Both GIPR and GLP-1R are expressed as glycoproteins in native tissues [7], [8], [9] implying that N-glycosylation plays a role in their function and/or cell surface expression. Indeed, treatment with tunicamycin, a fungicide that inhibits N-glycosylation, concentration-dependently reduced the number of GLP-1 binding sites and GLP-1-induced cAMP production in the RINm5F cell line, suggesting that N-glycosylation is important for functional surface expression [10]. The impact of N-glycosylation on GIPR surface expression or on GIP and GLP-1 potentiation of glucose-induced insulin secretion remains unexplored. Like all family B GPCRs, both GIPR and GLP-1R possess a large leucine-rich extracellular N-terminus with several potential sites for N-glycosylation [11], [12], but the extent to which each site is used and their individual impact on receptor function is not known.

Although able to function as monomers [13], [14], [15], GPCRs have been suggested to exist as homo- or hetero-oligomeric structures that influence cell surface expression and function [3], [5], [16]. However, whether oligomerization occurs among all GPCRs is unclear and has been intensely debated [5], [6], [17]. Studies using Bioluminescence Resonance Energy Transfer (BRET) support homomeric association of the GIPR [18] as well as heteromerization of the GLP1 and secretin receptors [19]. However, self-association of the GLP1R or close associations between the structurally-related GIPR and GLP1R have not been demonstrated; this is potentially critical given the overlap of GIPR and GLP1R expression and function in tissues such as the endocrine pancreas.

In this study, we examined N-glycosylation of the incretin receptors, GIPR and GLP-1R. To establish the extent to which each of the putative sites are N-glycosylated and their impact on function, we have carried out a mutational analysis of the N-terminus of the human GIPR and GLP-1R and examined cell signaling and surface expression using various approaches. Our data support a critical and, in the case of the GIPR, essential role for N-glycosylation in functional cell surface expression. Furthermore, we show that N-glycosylation is required for efficient GIP potentiation of glucose-induced insulin secretion from the pancreatic β-cell line, INS-1. Finally, we demonstrate that close associations of co-expressed GIPR and GLP1R occur, which act to restore functional expression of the GIPR that is otherwise abolished by the lack of N-glycosylation, suggesting the formation of receptor heteromers.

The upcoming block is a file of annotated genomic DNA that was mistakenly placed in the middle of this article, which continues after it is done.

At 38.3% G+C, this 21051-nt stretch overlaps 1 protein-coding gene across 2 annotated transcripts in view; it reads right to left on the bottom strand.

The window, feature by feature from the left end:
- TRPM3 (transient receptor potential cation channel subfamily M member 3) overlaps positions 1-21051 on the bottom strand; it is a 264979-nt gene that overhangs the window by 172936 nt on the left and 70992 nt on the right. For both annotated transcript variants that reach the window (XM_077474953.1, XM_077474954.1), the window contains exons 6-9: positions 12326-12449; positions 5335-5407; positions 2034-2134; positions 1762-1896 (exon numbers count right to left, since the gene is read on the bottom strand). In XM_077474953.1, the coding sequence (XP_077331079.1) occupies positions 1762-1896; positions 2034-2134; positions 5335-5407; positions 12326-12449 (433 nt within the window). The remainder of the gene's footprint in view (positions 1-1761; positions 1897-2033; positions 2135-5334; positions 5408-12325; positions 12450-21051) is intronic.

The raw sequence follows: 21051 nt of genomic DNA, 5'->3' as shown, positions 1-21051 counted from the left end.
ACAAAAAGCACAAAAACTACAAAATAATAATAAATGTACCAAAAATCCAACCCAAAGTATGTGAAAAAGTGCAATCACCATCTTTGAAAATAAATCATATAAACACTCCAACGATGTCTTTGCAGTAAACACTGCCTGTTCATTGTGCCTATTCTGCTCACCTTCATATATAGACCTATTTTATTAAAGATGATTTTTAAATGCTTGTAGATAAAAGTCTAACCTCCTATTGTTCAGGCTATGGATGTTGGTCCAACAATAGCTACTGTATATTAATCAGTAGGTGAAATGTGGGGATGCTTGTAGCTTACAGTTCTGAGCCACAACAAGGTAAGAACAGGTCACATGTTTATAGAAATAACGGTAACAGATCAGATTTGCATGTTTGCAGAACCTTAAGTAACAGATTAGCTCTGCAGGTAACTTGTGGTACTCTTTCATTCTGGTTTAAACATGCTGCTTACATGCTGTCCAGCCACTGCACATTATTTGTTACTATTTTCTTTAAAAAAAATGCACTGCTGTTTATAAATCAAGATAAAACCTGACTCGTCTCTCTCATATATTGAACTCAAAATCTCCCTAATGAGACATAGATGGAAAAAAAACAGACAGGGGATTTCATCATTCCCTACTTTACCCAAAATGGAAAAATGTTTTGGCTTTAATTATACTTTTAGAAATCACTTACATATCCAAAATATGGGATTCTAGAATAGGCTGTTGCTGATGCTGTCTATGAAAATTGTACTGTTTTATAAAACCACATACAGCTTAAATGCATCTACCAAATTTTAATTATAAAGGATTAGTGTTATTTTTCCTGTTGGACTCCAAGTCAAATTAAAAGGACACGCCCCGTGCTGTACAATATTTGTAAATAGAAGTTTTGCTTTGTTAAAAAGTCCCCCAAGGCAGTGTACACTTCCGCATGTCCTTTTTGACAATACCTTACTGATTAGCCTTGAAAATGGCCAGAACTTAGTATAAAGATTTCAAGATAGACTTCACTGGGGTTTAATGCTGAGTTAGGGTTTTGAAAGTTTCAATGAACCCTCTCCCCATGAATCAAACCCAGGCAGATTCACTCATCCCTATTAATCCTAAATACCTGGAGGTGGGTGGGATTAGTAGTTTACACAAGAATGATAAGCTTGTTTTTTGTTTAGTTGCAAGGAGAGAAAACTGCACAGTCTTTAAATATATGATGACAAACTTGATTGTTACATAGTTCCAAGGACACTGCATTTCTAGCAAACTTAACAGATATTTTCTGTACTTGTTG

Materials and Methods

Plasmids and Mutagenesis

Human GLP1R cDNA was purchased from GeneCopoeia (OmicsLink Expression Clone EX-A0510-M02). Overlapping PCR mutagenesis was used to remove the stop codon and add common restriction sites in order to insert GLP1R cDNA into pcDNA3.1-V5 (Invitrogen Corp) such that the V5 epitope was expressed on the C terminal end of the receptor (GLP1R-V5). The human GIPR was purchased from Addgene (plasmid 14942, kindly donated by B Thorens) [20]. Overlapping PCR mutagenesis was used to remove the short form of the receptor and its stop codon from this plasmid as well as insert common restriction sites such that the cDNA could be inserted into pcDNA3.1-V5 with the V5 epitope expressed on the C terminal end of the receptor (GIPR-V5). For N-terminally HA-tagged constructs, overlapping PCR mutagenesis was used to insert the HA epitope (YPYDVPDYA) directly downstream of the GIPR and GLP1R putative signal peptide sequences on their N-termini. Quickchange PCR mutagenesis (Stratagene) was used to make all glycosylation point mutations in both V5-tagged and HA-tagged GIPR and GLP1R constructs. For BRET constructs, pGFP-N and pRLuc-N vectors (PerkinElmer), along with GIPR-V5 and GLP1R-V5 were digested using common restriction sites such that either GFP or Renilla Luciferase (RLuc) fusion proteins were expressed in frame on the C-termini of both receptors. All tagged constructs were tested for functionality using cAMP assays (data not shown). The ion channel HCN2-GFP was utilized as a control, having been tested functionally in a previous study [21].